Q. That's great. Going into Portland this weekend, you told me yesterday, Festival's (Curves) really about the only place to pass. Are there any other areas that you might want to make a brave move at?

CRISTIANO da MATTA: Well, in Portland it's pretty difficult. I think the corners are pretty much the main place for passing. I'm just trying to think of another one here. Well, I think it's pretty much. I mean any other place, you try to do something like this, it's going to be a 99 percent risk move.

Q. One question is everyone wants to know to what degree to you actually share specific information with Tony (Kanaan)?


Q. Yeah. None at all?

CRISTIANO da MATTA: None at all. It's actually a difficult situation when you're friends with somebody, all off the racetrack and sometimes you see the guy struggling on the racetrack or vice versa, you know, and there's nothing you can do. It's just because, at that point, he is one of your opponents. I don't see him as a friend when I'm on the racetrack. It's a guy I respect a lot, but there's nothing I can do for him while I'm on the racetrack. And, you know, Tony is very talented. I cannot give him any advice, otherwise he's going to come back and kick my butt. But he has a very good season. I don't think he needed any advice. He just needs to finish races well. He's had quite a bit of bad luck and hope things get better for him. But, no, we're just friends. For information, like between the cars, never say anything. It would be extremely unprofessional attitude to do something like that. I think if we could do something like that, that's good. That's Tony's car running the ovals. You wouldn't see my car running the ovals.

Q. I know it was asked on Sunday, someone asked about the nature of the race and you said, from the driver's perspective, it was fantastic. Would you have liked it better if Christian would have been a little closer, to pressure you a little bit more?

CRISTIANO da MATTA: For me? No. For me, the race -- I mean I had it under control most of the time, and I think when you're having a race you don't want to see anybody near you. You want everybody to be as far away as they can. Probably the crowd would like that better, but not me.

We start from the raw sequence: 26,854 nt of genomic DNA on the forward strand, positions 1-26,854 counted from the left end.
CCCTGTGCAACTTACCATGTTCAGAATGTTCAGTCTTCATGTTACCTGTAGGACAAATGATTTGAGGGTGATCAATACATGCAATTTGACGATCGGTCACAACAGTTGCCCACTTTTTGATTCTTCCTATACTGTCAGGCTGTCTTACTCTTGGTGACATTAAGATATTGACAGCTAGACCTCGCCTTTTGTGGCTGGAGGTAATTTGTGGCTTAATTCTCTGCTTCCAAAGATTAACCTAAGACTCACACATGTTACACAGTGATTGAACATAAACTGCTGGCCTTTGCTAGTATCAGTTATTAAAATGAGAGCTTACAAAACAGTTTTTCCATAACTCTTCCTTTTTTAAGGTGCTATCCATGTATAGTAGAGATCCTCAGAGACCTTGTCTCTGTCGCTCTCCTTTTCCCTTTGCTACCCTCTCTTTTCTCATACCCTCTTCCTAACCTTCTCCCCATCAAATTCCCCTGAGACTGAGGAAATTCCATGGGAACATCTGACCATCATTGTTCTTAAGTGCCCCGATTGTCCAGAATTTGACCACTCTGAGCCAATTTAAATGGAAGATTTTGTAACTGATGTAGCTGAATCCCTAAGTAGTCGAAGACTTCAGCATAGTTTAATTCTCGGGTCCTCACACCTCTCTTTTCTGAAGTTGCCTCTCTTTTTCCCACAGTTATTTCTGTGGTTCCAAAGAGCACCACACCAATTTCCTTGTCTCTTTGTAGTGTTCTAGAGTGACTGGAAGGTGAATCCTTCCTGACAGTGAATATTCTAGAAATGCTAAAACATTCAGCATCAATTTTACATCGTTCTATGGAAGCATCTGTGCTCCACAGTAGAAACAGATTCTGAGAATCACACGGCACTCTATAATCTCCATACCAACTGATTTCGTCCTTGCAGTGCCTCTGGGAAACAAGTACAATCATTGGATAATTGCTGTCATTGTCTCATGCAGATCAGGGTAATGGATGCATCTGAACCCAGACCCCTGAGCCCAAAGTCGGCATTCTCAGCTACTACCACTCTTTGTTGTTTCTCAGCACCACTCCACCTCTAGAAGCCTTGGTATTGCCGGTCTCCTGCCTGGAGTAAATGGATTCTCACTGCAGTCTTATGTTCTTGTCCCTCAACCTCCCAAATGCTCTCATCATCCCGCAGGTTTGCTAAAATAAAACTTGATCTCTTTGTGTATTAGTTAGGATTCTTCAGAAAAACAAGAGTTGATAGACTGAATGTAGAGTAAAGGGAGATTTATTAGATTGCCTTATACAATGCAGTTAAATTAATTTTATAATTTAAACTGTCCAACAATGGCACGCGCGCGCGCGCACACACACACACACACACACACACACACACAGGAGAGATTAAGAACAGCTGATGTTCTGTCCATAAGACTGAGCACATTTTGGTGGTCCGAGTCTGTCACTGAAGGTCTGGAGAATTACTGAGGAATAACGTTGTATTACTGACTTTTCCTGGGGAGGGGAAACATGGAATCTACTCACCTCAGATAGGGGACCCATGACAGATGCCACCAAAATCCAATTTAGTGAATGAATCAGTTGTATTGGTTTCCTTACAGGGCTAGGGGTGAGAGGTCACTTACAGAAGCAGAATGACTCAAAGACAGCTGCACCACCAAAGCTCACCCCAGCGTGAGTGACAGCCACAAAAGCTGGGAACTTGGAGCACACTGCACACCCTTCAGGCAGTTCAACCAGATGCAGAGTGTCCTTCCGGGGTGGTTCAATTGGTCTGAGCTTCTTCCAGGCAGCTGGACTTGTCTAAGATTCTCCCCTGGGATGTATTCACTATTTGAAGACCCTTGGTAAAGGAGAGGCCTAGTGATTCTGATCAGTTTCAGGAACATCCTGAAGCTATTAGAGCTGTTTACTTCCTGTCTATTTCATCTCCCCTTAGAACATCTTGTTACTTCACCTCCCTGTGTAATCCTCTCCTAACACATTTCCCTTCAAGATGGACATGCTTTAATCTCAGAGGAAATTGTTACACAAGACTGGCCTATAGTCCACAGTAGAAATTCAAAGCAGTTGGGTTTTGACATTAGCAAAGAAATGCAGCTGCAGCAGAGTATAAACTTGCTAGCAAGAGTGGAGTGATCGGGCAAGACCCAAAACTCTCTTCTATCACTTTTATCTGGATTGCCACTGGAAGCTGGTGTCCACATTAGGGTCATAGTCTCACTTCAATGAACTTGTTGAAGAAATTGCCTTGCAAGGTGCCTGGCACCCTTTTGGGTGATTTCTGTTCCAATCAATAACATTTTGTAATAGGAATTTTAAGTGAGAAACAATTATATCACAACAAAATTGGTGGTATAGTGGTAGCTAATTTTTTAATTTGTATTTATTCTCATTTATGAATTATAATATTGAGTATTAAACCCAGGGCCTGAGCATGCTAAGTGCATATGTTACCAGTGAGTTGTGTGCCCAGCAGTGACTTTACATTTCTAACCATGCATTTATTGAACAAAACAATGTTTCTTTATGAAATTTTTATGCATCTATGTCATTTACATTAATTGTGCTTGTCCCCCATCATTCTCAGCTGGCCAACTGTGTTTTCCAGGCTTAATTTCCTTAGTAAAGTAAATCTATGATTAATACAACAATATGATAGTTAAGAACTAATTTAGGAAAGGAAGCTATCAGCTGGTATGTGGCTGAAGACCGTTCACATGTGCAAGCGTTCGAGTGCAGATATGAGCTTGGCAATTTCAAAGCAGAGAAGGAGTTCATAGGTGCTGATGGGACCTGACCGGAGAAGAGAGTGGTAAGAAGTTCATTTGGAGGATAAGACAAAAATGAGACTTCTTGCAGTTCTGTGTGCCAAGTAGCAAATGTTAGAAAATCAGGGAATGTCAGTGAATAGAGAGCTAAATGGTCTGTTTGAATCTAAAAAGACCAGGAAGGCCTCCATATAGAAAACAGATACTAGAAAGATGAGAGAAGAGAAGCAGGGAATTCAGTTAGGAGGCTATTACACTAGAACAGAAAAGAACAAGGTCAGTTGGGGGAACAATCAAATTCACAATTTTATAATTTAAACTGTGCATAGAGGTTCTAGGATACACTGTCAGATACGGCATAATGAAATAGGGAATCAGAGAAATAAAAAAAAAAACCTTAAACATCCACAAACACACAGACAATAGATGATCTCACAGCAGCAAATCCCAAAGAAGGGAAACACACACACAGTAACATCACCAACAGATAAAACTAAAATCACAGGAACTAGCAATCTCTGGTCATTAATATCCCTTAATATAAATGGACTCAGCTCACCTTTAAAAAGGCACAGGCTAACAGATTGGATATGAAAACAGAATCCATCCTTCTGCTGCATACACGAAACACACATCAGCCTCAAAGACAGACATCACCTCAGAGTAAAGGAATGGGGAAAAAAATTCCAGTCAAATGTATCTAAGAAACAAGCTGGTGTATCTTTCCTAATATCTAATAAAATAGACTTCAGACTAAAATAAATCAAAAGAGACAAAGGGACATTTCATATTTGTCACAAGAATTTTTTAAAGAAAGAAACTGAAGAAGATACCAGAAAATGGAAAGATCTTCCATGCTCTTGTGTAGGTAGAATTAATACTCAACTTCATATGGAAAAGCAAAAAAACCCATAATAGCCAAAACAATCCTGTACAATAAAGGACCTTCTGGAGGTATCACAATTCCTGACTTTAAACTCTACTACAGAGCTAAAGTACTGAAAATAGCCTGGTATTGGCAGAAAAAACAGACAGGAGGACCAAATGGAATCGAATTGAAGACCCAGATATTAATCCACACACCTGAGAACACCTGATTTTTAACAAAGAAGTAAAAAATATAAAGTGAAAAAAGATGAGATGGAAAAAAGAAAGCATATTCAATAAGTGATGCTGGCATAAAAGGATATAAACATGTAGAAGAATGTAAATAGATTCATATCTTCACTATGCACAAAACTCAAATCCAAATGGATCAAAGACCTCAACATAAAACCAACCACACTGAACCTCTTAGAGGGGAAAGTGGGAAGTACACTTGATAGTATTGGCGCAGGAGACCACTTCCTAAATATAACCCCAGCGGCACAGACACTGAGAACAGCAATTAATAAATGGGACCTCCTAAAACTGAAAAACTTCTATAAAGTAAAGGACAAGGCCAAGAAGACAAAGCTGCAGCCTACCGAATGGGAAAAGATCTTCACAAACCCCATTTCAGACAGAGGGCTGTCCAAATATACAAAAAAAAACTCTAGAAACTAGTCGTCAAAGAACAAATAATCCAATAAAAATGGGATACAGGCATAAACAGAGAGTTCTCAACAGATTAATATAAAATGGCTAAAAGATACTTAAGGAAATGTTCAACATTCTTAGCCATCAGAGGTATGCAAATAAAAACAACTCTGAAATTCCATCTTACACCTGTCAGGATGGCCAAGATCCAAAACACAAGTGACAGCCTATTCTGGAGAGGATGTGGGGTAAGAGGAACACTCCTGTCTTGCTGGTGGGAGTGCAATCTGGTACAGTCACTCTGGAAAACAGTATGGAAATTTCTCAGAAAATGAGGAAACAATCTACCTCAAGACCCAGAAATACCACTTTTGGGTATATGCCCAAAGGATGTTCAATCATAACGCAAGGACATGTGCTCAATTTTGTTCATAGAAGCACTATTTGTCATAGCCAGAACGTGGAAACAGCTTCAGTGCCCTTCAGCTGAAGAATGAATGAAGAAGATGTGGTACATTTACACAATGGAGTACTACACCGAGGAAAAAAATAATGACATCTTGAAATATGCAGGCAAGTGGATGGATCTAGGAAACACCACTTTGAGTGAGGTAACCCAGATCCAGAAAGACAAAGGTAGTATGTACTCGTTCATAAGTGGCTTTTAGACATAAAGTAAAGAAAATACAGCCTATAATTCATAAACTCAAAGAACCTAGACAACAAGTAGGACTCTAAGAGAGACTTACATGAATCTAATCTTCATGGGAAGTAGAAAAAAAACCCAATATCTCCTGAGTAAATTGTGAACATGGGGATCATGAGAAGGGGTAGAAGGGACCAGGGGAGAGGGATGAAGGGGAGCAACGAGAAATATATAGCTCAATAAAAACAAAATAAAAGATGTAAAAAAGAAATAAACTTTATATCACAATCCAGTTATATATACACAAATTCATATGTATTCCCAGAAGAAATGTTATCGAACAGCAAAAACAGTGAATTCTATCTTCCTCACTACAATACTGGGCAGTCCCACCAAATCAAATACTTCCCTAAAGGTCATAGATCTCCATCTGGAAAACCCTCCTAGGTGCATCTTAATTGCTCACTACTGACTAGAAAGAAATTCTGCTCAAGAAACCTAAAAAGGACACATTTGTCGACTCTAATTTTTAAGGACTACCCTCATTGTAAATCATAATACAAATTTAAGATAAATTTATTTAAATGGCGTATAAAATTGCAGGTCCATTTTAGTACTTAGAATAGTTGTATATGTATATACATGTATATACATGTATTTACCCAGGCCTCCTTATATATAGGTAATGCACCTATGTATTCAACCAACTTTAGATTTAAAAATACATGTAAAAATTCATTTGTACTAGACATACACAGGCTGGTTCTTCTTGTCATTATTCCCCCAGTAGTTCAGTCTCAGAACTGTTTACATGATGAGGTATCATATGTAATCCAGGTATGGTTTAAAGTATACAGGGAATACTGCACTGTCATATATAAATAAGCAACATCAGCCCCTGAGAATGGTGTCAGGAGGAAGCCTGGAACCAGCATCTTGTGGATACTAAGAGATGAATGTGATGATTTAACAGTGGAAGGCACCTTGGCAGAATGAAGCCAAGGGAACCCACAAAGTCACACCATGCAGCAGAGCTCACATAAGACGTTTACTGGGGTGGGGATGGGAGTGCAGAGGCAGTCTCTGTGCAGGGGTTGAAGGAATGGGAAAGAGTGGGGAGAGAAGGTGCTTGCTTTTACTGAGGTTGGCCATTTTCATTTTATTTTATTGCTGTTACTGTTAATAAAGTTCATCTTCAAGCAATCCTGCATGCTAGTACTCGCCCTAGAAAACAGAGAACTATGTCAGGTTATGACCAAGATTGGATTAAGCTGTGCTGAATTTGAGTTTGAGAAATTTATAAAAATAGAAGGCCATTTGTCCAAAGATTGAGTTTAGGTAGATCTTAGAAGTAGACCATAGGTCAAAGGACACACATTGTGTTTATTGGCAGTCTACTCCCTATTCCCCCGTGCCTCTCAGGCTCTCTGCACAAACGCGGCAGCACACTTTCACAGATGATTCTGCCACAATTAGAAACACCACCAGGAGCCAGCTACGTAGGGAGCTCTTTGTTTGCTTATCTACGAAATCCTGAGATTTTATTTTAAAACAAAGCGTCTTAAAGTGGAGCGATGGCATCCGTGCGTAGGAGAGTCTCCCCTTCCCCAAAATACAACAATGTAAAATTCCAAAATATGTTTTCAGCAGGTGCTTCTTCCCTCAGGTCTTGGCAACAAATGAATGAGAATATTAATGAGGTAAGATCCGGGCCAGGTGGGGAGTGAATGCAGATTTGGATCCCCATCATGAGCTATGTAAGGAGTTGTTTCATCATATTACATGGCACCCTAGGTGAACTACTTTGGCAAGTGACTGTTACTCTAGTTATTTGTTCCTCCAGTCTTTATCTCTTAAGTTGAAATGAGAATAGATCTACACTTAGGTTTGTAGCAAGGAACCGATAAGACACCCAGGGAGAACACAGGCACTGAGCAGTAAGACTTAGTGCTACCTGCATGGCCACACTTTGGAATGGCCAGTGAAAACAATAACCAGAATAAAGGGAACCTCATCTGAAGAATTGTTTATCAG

Q. What about Portland, you think that's more open on the track for more passing or would you like to just -

CRISTIANO da MATTA: It's better for passing than going through the Festival Curves, and Laguna it's a lot more difficult than that. I think I would put Laguna as a track that would be very -- if I had to judge Laguna as the opportunity to pass, I would say that is very hard. Portland, I would say it's probably normal. It's not very difficult, but it's not easy too.

Q. Are there places other than the Festival, like last turn or some other ones?

CRISTIANO da MATTA: The last turn is very difficult to pass. It's not impossible, but it's very difficult. Last year, they passed me there, but only with contact, and I passed them in some other places too, but only with contact. So it's tough. I think the Festival Curve is the only really place that you can pass some people and still be fair, not making anything -- not stupid, but not making anything unfair on the racetrack.

Q. I know Jerry, at the beginning, said there wasn't going to be any rain, but are you making any contingency plans in case the weather comes back up there on you.

CRISTIANO da MATTA: Well we haven't tested. Probably the last time we ran those cars on the wet was at Portland last year, and we never tried the car on the wet, on testing. So I just hope it doesn't rain because my car wasn't all that good on the rain last year. I know the dry was very good.

Q. Going back to the weight, if it's not too personal, do you consider yourself the smallest or least-weighted driver in the CART series?

CRISTIANO da MATTA: I think, yes. I think I'm probably the lightest guy.

Q. And I also -- did I understand you correctly to say that you did sign the request for the ballast?

CRISTIANO da MATTA: Yes, I did. Yes, I did.

Q. Thank you.